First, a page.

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6 Tips For Surviving A Volcanic Eruption


November 30, 2017
Categories: Safety, Health, Travel Tips

There are an estimated 1,500 volcanoes in the world, according to the U.S. Geologic Survey. Every year, about 50 erupt, releasing steam, sulfur dioxide ash and lava. Debris can cause mudslides, fires and earthquakes. 

In 2020, erupting volcanoes included Taal Volcano in the Philippines, La Cumbre in the Galapagos, Mount Shishaldin in Alaska, Pacaya Volcano in Guatemala, Mount Semeru and Mount Sinabung in Indonesia, Mount Etna in Sicily, to name a few.  

Volcanoes can be dangerous even when they’re not erupting, but there are different levels of risk depending on the state of the volcano. According to Encyclopedia Britannica, volcanoes are categorized as:  

  • active (a volcano that has erupted in the past 10,000 years) 
  • erupting (an active volcano experiencing an eruption) 
  • dormant (an active volcano with the potential to erupt again) 
  • extinct (a volcano that has not erupted in more than 10,000 years and is unlikely to erupt again).  

If you or anyone you know is traveling within range of an active volcano, it is important to know how to survive a volcanic eruption. Global Rescue’s intelligence and security personnel monitor global events, including natural disasters, every day and have developed protocols and warnings for those who could be in danger. 

These six volcano safety tips may increase your chances for survival near a volcano eruption today. 

ONE: Do your homework

Travelers heading to East Africa’s Rift Valley, Mexico and the “Ring of Fire” – the string of volcanos around the edges of the Pacific basin – should research volcanic risks prior to departure. statistical analysis of the Smithsonian Institution's global catalog of volcanic eruptions during the last 300 years revealed volcanoes are 18% more likely to erupt during the northern winter months than at any other time of year. The pattern is particularly strong (50% higher than average in some places) for volcanoes along the Pacific Rim.

Check local media and government agencies that track seismic activity, as agencies are often able to provide warnings weeks or even months in advance of an eruption — for example, Indonesian authorities first raised the alert level for the Mount Agung volcano in Bali on 15 September, more than two months prior to its 21 November eruption. Volcano Discovery has an updated list and map of currently active volcanoes.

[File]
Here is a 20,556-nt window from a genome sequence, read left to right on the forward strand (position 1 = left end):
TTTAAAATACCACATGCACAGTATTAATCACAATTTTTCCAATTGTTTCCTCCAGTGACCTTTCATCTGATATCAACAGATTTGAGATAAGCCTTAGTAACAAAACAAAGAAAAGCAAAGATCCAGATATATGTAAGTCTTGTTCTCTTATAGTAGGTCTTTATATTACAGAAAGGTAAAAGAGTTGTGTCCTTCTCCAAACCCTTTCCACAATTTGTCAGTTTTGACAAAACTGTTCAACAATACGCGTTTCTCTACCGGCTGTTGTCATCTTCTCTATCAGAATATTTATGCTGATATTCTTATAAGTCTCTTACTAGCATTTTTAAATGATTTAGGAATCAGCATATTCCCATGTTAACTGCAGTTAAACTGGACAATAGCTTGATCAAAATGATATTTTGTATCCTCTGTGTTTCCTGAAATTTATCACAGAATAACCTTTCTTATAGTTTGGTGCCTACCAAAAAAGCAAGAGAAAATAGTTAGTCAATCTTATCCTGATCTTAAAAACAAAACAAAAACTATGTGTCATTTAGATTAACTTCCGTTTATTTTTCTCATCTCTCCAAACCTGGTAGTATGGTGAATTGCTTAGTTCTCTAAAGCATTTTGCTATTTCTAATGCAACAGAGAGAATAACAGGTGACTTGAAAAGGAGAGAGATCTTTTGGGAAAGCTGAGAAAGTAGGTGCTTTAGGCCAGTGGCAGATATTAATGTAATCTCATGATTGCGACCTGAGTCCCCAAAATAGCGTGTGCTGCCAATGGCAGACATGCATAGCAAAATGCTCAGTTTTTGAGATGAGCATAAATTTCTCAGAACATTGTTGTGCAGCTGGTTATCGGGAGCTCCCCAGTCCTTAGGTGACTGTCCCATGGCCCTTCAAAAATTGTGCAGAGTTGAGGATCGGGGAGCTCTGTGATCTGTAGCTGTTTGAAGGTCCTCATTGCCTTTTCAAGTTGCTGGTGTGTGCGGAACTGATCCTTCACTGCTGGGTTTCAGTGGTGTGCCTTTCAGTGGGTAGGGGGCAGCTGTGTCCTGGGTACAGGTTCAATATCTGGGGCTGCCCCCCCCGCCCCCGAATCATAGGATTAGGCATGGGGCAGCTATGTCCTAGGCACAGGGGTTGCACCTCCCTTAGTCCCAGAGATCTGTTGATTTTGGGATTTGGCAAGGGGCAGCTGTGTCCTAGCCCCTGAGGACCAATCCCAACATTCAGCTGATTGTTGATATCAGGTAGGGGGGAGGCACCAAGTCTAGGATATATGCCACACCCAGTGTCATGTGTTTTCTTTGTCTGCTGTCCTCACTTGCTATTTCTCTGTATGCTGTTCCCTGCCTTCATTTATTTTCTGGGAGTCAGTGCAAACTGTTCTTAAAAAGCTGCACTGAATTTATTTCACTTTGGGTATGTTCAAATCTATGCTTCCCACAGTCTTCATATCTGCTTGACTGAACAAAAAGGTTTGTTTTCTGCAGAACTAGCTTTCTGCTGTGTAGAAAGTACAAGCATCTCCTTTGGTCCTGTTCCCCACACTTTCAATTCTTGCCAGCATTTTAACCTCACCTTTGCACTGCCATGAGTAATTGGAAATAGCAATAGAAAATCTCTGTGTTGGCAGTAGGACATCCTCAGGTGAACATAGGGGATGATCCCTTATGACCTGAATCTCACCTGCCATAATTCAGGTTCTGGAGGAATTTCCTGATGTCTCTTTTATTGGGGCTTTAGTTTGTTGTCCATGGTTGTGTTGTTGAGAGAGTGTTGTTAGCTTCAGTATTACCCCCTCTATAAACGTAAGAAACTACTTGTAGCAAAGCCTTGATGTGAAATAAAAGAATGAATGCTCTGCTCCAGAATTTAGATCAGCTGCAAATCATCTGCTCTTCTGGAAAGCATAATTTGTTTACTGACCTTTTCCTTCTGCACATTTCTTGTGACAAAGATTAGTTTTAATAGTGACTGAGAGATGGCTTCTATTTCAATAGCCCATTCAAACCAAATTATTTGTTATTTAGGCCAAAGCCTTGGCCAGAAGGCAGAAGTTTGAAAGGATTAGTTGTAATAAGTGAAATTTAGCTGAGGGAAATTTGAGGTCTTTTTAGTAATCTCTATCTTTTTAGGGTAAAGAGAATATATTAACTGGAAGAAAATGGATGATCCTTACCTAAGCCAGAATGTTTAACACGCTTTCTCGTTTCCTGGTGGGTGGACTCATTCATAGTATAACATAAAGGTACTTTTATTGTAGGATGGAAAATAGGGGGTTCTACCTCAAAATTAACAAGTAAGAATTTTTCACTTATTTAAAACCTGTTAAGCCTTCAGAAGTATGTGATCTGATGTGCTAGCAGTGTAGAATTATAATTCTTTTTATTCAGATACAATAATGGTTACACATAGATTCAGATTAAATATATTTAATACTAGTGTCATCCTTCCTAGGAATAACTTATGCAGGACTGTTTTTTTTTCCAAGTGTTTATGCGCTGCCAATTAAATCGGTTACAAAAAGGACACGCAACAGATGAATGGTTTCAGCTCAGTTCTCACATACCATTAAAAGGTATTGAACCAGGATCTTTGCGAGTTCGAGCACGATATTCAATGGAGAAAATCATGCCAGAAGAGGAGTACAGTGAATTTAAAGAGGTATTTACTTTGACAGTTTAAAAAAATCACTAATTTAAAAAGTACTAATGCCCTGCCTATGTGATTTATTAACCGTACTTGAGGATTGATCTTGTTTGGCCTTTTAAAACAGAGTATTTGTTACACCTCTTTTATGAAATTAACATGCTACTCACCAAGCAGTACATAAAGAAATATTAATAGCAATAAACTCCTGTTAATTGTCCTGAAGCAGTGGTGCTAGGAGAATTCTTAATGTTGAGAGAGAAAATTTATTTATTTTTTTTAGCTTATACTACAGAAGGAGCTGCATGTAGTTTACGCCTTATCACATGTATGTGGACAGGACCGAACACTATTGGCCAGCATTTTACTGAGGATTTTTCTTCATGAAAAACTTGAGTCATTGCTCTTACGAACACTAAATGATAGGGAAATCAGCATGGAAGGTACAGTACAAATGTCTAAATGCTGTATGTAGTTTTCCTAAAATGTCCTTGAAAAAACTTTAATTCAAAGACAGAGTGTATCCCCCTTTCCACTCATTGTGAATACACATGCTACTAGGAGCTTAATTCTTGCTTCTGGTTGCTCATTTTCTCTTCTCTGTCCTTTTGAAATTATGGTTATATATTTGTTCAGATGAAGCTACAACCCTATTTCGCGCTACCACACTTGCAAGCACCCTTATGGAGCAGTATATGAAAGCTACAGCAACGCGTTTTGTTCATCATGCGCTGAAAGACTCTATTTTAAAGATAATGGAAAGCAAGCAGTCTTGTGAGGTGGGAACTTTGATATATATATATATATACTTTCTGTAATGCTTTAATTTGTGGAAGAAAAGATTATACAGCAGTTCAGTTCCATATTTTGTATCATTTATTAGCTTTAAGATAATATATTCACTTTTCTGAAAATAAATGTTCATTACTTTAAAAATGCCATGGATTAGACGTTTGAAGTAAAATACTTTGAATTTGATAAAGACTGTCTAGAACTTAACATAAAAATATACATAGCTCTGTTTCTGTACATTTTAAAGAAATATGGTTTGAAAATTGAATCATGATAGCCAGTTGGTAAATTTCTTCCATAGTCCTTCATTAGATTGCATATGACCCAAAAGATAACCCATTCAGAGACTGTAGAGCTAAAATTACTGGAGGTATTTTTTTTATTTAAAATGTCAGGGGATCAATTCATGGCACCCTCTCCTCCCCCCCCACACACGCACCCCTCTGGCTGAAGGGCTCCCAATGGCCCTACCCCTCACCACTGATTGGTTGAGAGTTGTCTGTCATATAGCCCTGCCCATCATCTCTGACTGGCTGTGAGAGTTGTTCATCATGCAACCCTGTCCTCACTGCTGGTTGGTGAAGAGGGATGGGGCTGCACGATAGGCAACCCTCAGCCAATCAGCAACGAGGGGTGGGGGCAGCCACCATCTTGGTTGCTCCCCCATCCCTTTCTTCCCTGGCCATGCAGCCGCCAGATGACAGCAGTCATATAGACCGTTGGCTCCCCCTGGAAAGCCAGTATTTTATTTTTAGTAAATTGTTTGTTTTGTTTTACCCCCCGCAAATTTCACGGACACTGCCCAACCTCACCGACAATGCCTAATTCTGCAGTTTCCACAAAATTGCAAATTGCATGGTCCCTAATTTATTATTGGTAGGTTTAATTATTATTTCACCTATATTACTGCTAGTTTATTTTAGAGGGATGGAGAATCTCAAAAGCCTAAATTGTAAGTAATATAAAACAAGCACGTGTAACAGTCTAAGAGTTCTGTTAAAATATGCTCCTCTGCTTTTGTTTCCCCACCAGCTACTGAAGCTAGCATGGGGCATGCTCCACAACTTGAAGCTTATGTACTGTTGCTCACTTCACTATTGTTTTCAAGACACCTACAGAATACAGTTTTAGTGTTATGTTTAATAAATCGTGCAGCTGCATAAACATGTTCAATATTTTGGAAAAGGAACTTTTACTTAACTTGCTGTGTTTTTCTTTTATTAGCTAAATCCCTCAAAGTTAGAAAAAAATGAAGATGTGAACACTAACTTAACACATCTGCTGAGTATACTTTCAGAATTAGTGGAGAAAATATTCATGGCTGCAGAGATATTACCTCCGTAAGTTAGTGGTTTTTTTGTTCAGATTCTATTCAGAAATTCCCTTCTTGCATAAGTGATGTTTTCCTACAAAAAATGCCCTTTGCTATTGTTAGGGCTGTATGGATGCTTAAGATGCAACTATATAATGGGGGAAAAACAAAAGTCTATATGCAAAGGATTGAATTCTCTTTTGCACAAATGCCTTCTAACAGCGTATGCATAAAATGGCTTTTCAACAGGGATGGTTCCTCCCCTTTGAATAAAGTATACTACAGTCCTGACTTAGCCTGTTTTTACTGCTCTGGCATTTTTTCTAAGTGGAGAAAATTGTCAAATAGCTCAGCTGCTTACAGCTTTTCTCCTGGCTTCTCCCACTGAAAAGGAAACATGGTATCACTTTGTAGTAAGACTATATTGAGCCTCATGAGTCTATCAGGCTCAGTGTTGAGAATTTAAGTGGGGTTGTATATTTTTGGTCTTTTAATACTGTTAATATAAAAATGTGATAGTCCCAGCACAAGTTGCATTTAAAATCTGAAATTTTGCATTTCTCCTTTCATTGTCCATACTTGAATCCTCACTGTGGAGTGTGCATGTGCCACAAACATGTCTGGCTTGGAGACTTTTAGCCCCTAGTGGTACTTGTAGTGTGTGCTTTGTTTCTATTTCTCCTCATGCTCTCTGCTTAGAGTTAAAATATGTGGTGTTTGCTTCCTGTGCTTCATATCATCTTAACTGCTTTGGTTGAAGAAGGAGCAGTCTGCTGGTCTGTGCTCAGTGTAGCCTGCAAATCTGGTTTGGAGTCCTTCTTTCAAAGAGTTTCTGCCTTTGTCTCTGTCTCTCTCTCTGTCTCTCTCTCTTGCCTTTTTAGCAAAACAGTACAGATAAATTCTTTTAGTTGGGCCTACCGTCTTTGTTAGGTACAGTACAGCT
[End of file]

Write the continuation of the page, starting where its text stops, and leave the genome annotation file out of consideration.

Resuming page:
TWO: Bring a volcano emergency kit

This should include goggles, masks, flashlights and a radio, as well as food and water if they can be stored safely.

THREE: Be ready to move

In the event that you are traveling to an area where a volcanic eruption may be imminent, it is best to immediately find transportation to a safe location. If possible, withdraw cash ahead of time – credit cards may not be usable if networks go down. Global Rescue experts often have a go-bag ready if traveling in a dangerous environment. 

FOUR: But be ready to improvise

Volcanic ash can damage aviation equipment and reduce visibility for pilots, and eruptions may trigger airport closures and flight cancellations. When Eyjafjallajökull volcano erupted in Iceland in 2010, the volcanic ash cloud prompted the closure of most of the European airspace for six days, resulting in the cancellation of thousands of flights across northern and western Europe.

Ground vehicle transportation may be affected, too. If driving, maintain a low speed to minimize engine damage due to volcanic ash particles.

FIVE: After the eruption

If an eruption occurs, try to exit the area immediately. Take care to avoid lava, mudflows, river areas and low-lying regions. Travelers should be prepared to utilize any means necessary to exit the affected region, including air, sea and land travel. Monitor local media, government alerts and airport notices to stay informed as the situation develops.

SIX: Protect yourself indoors and out

Stay indoors. While indoors, close windows, doors, vents and any other openings that may let ash into the buildings. 

If you have to go outdoors, take health precautions by covering skin and wearing masks and goggles. If you don’t have a dust mask, tie a damp cloth over your mouth.


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